Virgin Orbit: Sir Richard Branson's rocket company cuts 85% of workforce

Virgin Orbit Sir Richard Branson's rocket company cuts 85% of workforce

British billionaire Sir Richard Branson's rocket company Virgin Orbit says it will cut 85% of its workforce after failing to secure new investment.

The firm will also cease operations for the foreseeable future, according to media reports.

It comes weeks after the company paused operations in an apparent attempt to shore up its finances.

Earlier this year, a Virgin Orbit rocket failed to complete the first ever satellite launch from UK soil.

The company's shares plunged by more than 44% in after-hours trading in New York on Thursday.

In a US regulatory filing, Virgin Orbit said it made the decision "in order to reduce expenses in light of the company's inability to secure meaningful funding."

The job cuts will impact approximately 675 employees who "are located in all areas of the company."

It said that Sir Richard's investment firm Virgin Investments has injected $10.9m (£8.8m) into Virgin Orbit "to fund severance and other costs related to the workforce reduction".

Virgin Orbit said it expects the severance payments and other costs to total around $15m.

It comes amid media reports that the company's boss has told staff the firm will suspend its activities until further notice.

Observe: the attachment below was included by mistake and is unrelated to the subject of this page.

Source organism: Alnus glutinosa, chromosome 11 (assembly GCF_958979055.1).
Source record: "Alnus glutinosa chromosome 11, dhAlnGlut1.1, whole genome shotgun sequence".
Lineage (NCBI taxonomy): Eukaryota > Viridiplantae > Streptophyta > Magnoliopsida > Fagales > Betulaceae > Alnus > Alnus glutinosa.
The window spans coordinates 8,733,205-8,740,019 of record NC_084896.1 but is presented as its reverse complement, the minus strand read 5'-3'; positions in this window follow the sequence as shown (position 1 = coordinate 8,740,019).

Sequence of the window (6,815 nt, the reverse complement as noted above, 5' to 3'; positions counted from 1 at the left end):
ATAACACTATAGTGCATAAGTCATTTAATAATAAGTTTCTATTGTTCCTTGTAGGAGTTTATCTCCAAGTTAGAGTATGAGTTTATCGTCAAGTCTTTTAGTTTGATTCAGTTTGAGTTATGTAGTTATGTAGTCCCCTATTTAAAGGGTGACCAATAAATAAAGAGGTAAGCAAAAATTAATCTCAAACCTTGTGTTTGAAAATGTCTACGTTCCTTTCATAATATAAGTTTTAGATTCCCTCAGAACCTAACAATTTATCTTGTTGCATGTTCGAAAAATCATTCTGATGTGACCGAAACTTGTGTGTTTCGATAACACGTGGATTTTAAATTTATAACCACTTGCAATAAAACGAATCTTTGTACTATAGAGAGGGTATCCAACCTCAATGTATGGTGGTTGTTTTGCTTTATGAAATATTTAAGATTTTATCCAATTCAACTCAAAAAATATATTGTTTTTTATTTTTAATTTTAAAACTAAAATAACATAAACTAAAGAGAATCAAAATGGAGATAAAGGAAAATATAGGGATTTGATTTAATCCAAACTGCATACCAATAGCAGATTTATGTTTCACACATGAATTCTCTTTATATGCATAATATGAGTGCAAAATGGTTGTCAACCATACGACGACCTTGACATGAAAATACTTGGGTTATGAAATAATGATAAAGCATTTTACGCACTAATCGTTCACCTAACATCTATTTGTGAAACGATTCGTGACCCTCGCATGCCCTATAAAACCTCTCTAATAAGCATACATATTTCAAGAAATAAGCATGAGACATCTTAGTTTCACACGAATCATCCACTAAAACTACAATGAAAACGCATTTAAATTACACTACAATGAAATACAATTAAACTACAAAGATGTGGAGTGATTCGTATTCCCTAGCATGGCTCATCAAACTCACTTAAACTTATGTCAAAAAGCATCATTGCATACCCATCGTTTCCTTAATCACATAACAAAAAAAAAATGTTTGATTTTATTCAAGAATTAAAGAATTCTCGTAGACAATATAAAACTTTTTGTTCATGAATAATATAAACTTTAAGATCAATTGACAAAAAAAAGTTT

"We have no choice but to implement immediate, dramatic and extremely painful changes," Virgin Orbit chief executive Dan Hart said at a meeting with employees, according to CNBC, which first reported the news.

Virgin Orbit did not immediately respond to a BBC request for comment.

The firm, which was founded in 2017, has not turned a profit as a public company.

It develops rockets to carry small satellites and is part of Sir Richard's business empire, which includes airline Virgin Atlantic and space tourism company Virgin Galactic.


In January, Virgin Orbit attempted the first ever satellite mission launched from UK soil, which ended in failure.

The company's LauncherOne rocket - which was launched from the Boeing 747 aircraft Cosmic Girl - reached space but fell short of reaching its target orbit.

The mission was billed as a milestone for UK space exploration. It was hoped it would mark a major step forward in fulfilling an ambition to turn the country into a global player - from manufacturing satellites to building rockets and creating new spaceports.

Earlier this month, Virgin Orbit said it was "initiating a company-wide operational pause" and "anticipates providing an update on go-forward operations in the coming weeks."

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